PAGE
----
The PKWN used a combination of repressive and co-optive measures. It appealed to patriotic sentiment, sponsored cultural activities, and implemented a popular and long-overdue land reform. No revolutionary changes were introduced beyond the land reform. The new Polish army, largely staffed with Soviet officers (most of the Polish officer corps present in the east was eliminated in the Katyn massacre or left the Soviet Union with Anders' Army), retained the appearance of a national army and participated in the Soviet offensive all the way to Berlin.
At the end of December 1944, the PKWN was reconstituted as the Provisional Government of the Republic of Poland (RTRP), which was formally recognized by the Soviet Union in January 1945. The government-in-exile retained for the time being the recognition of the United States and the United Kingdom, but in reality the Western powers no longer considered it relevant as an international settlement on the issue of Poland's government was sought.
a.^ "The new Polish regime began to legislate as early as July, 1944. At that time the only existing Polish government was the Polish Government in Exile in London, which was internationally recognized".
b.^ "In the summer of 1944 there were therefore two rival centres claiming authority in Poland. On one side, there was the non-communist Underground State with the AK, enjoying the support of most Poles, and owing allegiance to the legitimate Polish government in London, which was still recognized by the Western Allies; and on the other, the Soviet sponsored PKWN which, despite its feeble roots among the Polish population, enjoyed the full material support of the Red Army and of the Soviet security forces in the creation of structures of government behind the Soviet front line."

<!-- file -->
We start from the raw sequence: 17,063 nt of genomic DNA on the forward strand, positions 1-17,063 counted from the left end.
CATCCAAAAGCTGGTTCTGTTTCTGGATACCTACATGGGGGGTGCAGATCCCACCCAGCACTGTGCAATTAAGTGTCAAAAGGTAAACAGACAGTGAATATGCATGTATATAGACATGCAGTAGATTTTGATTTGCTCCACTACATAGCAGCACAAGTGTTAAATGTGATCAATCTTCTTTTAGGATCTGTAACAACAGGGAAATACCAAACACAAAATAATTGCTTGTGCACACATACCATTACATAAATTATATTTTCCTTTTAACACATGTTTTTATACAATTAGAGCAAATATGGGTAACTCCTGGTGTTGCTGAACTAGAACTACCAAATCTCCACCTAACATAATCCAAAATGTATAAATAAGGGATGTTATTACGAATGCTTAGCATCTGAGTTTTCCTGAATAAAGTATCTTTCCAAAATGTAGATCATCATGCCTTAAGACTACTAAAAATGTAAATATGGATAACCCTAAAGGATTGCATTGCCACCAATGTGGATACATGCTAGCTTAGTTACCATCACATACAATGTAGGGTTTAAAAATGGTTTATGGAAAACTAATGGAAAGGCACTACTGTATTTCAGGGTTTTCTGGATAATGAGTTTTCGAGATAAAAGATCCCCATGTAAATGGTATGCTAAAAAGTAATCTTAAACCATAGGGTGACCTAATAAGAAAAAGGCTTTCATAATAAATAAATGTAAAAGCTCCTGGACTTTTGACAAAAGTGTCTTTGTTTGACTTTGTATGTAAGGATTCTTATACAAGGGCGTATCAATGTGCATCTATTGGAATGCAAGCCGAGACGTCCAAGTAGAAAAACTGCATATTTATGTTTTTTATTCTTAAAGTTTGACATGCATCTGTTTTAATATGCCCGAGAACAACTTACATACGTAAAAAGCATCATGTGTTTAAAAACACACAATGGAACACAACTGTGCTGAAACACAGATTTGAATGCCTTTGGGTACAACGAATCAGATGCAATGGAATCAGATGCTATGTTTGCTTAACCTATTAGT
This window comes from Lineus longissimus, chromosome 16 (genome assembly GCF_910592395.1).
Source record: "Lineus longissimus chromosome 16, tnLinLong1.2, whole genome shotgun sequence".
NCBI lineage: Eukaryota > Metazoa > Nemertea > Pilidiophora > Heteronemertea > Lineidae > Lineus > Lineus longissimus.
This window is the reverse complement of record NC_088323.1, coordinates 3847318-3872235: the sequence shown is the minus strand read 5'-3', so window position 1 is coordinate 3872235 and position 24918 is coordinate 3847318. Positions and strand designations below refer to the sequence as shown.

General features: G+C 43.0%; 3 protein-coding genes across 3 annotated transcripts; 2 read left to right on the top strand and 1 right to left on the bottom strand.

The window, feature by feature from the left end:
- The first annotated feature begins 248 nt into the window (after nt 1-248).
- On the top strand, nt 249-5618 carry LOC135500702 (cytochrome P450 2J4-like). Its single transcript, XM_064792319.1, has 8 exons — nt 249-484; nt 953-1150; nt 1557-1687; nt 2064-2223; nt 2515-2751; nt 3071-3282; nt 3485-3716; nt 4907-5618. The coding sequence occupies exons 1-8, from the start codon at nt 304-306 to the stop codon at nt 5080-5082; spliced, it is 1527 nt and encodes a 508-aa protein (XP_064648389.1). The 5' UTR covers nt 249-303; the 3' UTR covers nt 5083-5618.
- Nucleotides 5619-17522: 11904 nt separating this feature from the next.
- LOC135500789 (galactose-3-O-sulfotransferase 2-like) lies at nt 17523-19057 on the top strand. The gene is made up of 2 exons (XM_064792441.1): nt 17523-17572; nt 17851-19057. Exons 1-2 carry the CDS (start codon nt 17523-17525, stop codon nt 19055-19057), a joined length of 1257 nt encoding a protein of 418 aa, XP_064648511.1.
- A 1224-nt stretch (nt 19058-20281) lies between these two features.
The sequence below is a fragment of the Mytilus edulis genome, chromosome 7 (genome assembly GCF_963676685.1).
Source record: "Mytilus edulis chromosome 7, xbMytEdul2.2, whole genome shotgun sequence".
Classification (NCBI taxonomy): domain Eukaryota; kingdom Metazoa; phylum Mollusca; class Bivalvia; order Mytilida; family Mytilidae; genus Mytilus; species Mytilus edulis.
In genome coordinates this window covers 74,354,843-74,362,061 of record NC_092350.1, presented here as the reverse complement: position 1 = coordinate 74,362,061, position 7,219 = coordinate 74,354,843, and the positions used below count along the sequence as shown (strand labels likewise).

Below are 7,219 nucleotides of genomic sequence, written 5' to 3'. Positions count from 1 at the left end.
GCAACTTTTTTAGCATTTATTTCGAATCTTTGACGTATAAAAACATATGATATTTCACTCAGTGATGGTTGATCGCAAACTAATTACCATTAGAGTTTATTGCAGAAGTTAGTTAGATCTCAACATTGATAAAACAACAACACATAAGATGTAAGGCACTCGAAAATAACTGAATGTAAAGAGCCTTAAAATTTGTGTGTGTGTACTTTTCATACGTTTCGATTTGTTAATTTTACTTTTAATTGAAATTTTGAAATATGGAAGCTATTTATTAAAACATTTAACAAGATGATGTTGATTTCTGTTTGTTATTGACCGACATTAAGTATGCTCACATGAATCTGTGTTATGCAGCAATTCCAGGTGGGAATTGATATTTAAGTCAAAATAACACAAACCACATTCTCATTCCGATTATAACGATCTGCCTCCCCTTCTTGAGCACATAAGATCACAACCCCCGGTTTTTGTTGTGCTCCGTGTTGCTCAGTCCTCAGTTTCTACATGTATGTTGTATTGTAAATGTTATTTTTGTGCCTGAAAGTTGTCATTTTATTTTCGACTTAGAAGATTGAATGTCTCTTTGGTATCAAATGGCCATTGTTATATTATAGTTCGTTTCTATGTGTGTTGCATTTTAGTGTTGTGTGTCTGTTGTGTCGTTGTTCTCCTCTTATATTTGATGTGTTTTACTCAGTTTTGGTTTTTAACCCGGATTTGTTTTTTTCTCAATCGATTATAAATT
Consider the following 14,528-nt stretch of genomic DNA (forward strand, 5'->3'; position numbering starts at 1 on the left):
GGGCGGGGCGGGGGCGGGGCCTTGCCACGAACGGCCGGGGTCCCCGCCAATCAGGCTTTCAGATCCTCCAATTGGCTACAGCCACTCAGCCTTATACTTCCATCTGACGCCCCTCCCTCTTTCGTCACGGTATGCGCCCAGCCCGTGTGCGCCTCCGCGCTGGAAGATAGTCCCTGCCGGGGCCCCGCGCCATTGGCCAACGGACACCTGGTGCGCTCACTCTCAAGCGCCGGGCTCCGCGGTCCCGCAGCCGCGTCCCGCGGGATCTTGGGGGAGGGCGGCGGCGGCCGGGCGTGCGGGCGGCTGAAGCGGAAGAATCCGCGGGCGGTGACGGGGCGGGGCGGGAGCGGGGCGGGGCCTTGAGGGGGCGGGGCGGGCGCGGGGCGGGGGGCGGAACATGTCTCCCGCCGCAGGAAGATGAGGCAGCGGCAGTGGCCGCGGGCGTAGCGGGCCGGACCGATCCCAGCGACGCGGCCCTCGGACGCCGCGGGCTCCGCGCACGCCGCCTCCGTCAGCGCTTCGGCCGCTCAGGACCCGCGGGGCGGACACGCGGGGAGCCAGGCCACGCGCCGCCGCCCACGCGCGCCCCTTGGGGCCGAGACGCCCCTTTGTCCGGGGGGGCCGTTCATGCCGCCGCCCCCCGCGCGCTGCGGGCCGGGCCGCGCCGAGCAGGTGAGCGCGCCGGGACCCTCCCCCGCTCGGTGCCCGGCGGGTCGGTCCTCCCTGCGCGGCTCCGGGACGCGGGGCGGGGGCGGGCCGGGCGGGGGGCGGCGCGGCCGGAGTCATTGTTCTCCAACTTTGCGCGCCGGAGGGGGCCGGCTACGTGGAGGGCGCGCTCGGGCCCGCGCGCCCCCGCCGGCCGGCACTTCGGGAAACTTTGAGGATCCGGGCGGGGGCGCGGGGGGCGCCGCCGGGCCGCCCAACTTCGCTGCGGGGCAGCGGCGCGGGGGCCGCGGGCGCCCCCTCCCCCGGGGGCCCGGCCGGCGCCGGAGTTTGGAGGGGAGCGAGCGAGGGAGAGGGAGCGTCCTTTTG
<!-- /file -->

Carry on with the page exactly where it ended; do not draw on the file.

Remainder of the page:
- Tebinka, Jacek. "Policy of The Soviet Union towards The Warsaw Uprising 1 August – 2 October 1944". London Branch of the Polish Home Army Ex-Servicemen Association. Retrieved 14 July 2013.
- Davies 2008, p. 153.
- Snyder 2013, p. 96.
- Richie 2013, p. 299.
- Korys 2018, p. 256.
- Szirmai 1958, p. 6.
- Lukowski & Zawadzki 2006, p. 271
- Gella 1989, p. 189.
- Davies 2005, p. 414.
- Davies 2008, pp. 151–153.
- Gibianskii & Naimark 2004, pp. 10–11
- Brzoza & Sowa 2009, pp. 577–578.
- Brzoza & Sowa 2009, pp. 623–625.
- Koper 2012, p. 74.
- Czubiński 1998, p. 31.
- Davies 2005, p. 408.
- Davies 2008, pp. 164, 627.
- Lukowski & Zawadzki 2006, pp. 272–273.
- Davies 2006, p. 345.
- Lukowski & Zawadzki 2006, p. 274.
- Gella, Aleksander (1989). Development of Class Structure in Eastern Europe: Poland and Her Southern Neighbors. SUNY Press. ISBN 978-0-88706-833-1.
- Koryś, Piotr (2018). Poland From Partitions to EU Accession: A Modern Economic History, 1772–2004. Palgrave Macmillan. ISBN 978-3-319-97126-1.
- Szirmai, Zsolt, ed. (1958). Law in Eastern Europe, Vol. 2. Law Faculty of the University of Leiden.
- Snyder, Timothy (2012). Bloodlands: Europe between Hitler and Stalin (2nd ed.). Basic Books. ISBN 978-0-465-03147-4.
- Richie, Alexandra (2013). Warsaw 1944: Hitler, Himmler, and the Warsaw Uprising (1st ed.). Macmillan. ISBN 978-0-374-28655-2.
- Brzoza, Czesław; Sowa, Andrzej Leon (2009). Historia Polski 1918–1945 [History of Poland 1918–1945]. Kraków: Wydawnictwo Literackie. ISBN 978-83-08-04125-3.
- Czubiński, Antoni (1998). Polska i Polacy po II wojnie światowej (1945–1989) [Poland and the Poles after World War II (1945–1989)]. Poznań: Wydawnictwo Naukowe UAM. ISBN 83-232-0821-2.
- Davies, Norman (2005). God's Playground: A History of Poland, Volume II: 1975 to the Present (2nd ed.). Oxford: Oxford University Press. ISBN 978-0-231-12819-3.
- Davies, Norman (2006). Europe at War 1939–1945: No Simple Victory. New York: Penguin Books. ISBN 978-0-14-311409-3.
- Davies, Norman (2008). Rising '44: The Battle for Warsaw. Pan Macmillan. ISBN 978-0-330-48863-1.
- Koper, Sławomir (2012). Kobiety władzy PRL [Women of power in People's Poland]. Warszawa: Czerwone i Czarne. ISBN 978-83-7700-037-3.
- Lukowski, Jerzy; Zawadzki, Hubert (2006). A Concise History of Poland (2nd ed.). Cambridge: Cambridge University Press. ISBN 978-0-521-61857-1.
- Gibianskii, Leonid; Naimark, Norman M. (2004). "The Soviet Union and the Establishment of Communist Regimes in Eastern Europe 1944-1954: A Documentary Collection". NCEEER. Cite journal requires